May 20th, 2016

After months of (concerning) silence, Google ATAP is finally ready to break their silence on Project Ara — Google’s modular smartphone project. By now, we all know the spiel: Project Ara allows you to swap out pieces of your phone, giving the device additional functionality like bigger speakers, extra battery, or a different camera. It’s a techie’s wet dream and not only is Project Ara alive and well, we’re now closer than ever to an actual release.

According to Google — who finally gave us an update on the project during their ATAP session at I/O — a developer edition is scheduled to ship this fall, with a consumer version expected sometime in 2017. With that out of the way, let’s take another look at how Ara has changed since we last got a look at it. It’s no longer quite as modular as we had first hoped.

The frame itself now integrates all of the traditional smartphone components: a 5.3-inch display, processor, RAM, storage, antennas and sensors — it’s a fully functional high-end smartphone right out of the box . Google really wants Ara to become mainstream and if it even has a snowball’s chance in hell, consumers need not worry about buying modules that break compatibility with apps or other software. This keeps things relatively standardized and trouble free.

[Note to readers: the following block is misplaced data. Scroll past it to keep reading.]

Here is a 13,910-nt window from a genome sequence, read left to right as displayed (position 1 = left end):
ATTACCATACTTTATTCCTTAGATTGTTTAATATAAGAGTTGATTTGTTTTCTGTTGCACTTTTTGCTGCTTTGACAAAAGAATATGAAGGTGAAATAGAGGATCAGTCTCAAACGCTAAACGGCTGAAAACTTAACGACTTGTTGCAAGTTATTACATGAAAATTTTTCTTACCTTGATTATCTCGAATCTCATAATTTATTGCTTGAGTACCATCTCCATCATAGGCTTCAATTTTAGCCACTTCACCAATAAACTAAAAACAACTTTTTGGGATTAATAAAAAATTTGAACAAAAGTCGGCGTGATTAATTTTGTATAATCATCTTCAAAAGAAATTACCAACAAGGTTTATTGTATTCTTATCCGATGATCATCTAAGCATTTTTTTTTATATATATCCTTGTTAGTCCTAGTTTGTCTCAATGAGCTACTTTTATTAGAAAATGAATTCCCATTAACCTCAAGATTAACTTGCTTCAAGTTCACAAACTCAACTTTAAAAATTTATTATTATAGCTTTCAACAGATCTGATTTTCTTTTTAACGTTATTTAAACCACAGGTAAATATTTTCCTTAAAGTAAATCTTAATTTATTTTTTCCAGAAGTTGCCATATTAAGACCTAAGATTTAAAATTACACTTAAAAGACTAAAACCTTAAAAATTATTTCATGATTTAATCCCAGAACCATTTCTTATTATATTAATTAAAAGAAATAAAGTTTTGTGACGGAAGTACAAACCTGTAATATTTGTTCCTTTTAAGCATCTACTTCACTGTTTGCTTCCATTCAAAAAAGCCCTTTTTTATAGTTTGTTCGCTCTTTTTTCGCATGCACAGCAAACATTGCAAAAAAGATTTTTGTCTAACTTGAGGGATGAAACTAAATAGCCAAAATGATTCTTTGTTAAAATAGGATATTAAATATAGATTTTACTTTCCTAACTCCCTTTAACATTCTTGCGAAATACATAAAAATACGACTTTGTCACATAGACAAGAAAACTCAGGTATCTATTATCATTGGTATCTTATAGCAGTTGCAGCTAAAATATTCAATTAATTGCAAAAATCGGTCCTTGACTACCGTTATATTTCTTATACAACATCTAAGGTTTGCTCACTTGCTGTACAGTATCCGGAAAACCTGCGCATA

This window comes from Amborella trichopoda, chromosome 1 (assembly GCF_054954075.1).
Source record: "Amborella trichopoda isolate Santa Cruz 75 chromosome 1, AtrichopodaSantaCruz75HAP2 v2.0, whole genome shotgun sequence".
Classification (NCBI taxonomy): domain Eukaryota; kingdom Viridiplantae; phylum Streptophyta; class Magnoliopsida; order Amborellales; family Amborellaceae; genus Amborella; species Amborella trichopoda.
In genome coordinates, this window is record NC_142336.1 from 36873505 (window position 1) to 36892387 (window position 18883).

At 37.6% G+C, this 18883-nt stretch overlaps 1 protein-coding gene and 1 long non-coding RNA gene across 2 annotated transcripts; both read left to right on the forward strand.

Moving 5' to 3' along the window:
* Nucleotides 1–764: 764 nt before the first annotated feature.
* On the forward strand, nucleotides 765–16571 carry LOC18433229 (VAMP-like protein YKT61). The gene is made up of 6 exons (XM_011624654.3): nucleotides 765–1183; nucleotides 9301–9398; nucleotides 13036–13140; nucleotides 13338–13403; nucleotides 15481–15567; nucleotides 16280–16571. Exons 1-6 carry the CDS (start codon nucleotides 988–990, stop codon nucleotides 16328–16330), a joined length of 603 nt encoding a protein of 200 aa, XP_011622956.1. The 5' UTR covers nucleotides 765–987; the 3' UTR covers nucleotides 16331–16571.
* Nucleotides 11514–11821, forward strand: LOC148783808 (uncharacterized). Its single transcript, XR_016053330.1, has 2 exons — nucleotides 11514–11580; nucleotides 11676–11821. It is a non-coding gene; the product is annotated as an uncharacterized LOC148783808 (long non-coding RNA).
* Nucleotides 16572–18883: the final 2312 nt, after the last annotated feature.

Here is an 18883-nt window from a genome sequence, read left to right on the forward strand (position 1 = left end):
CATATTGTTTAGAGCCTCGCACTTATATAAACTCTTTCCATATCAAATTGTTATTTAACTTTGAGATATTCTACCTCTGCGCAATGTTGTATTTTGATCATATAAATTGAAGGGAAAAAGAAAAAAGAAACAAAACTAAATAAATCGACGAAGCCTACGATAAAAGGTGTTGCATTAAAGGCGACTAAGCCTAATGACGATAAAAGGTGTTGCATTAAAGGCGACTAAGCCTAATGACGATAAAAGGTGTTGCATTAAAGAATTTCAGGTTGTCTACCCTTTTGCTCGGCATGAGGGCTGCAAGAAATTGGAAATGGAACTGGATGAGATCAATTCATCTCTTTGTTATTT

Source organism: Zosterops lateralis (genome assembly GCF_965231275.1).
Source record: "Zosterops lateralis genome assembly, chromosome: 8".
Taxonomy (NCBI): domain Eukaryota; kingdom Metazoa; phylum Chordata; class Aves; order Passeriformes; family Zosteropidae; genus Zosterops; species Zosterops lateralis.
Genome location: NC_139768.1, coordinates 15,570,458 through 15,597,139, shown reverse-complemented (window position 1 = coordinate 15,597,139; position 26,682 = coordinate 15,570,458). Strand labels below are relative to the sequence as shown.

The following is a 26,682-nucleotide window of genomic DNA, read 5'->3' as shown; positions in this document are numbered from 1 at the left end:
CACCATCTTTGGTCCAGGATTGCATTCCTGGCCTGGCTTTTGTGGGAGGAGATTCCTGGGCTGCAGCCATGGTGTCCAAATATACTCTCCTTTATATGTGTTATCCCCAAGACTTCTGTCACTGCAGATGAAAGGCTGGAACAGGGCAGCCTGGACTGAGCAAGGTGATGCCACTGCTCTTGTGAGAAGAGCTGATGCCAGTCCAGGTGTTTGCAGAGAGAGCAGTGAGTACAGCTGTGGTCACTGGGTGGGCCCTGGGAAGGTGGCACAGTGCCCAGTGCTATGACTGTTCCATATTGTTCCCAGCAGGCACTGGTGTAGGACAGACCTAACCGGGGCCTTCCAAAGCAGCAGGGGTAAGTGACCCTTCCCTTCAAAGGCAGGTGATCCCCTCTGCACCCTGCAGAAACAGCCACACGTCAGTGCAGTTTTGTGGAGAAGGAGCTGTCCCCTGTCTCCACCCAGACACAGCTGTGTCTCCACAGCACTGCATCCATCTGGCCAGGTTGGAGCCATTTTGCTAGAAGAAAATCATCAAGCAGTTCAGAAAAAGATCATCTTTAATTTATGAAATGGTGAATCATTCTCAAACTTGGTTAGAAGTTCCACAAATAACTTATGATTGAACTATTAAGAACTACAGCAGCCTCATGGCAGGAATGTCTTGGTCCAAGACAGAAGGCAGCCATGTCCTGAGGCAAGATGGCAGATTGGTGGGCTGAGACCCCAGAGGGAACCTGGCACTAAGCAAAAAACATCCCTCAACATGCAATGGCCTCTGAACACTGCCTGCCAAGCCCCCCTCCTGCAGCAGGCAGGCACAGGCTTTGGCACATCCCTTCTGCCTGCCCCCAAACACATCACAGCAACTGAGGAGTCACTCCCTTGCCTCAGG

Ara’s expansion takes place on the 6 available slots on the back. So far, early development partners include Panasonic, TDK, iHealth, E Ink, Toshiba, Sony, and Samsung who are already working on building their own modules — everything from cameras to displays — for the upcoming phone, but these will need to be purchased separately.

Removing modules also requires a little more work then simply yanking it out. This requires going into the settings to eject it first, or by speaking the command “OK Google, eject the camera” (something Google showed off onstage to roaring applause). With the modules controlled via software, a special button on the side of the phone can be press to quickly pull up a menu showing all the modules you have connected.

With a bigger focus on “fun,” Ara will also allow feature “style” modules, these are cosmetic add-ons that don’t really do anything but change the look of the phone. Of course, there’s still much more potential for the phone outside of the basic features listed here, improved speakers, fitness trackers, projectors, or just simple kickstands are all within the realm of possibility for Ara. For a length, but good read on Ara, check out Wired‘s exclusive first look at the new and improved Ara for more. If you’re a developer looking to develop for Ara, head on over to the signup page here.

[Project Ara | via Wired]

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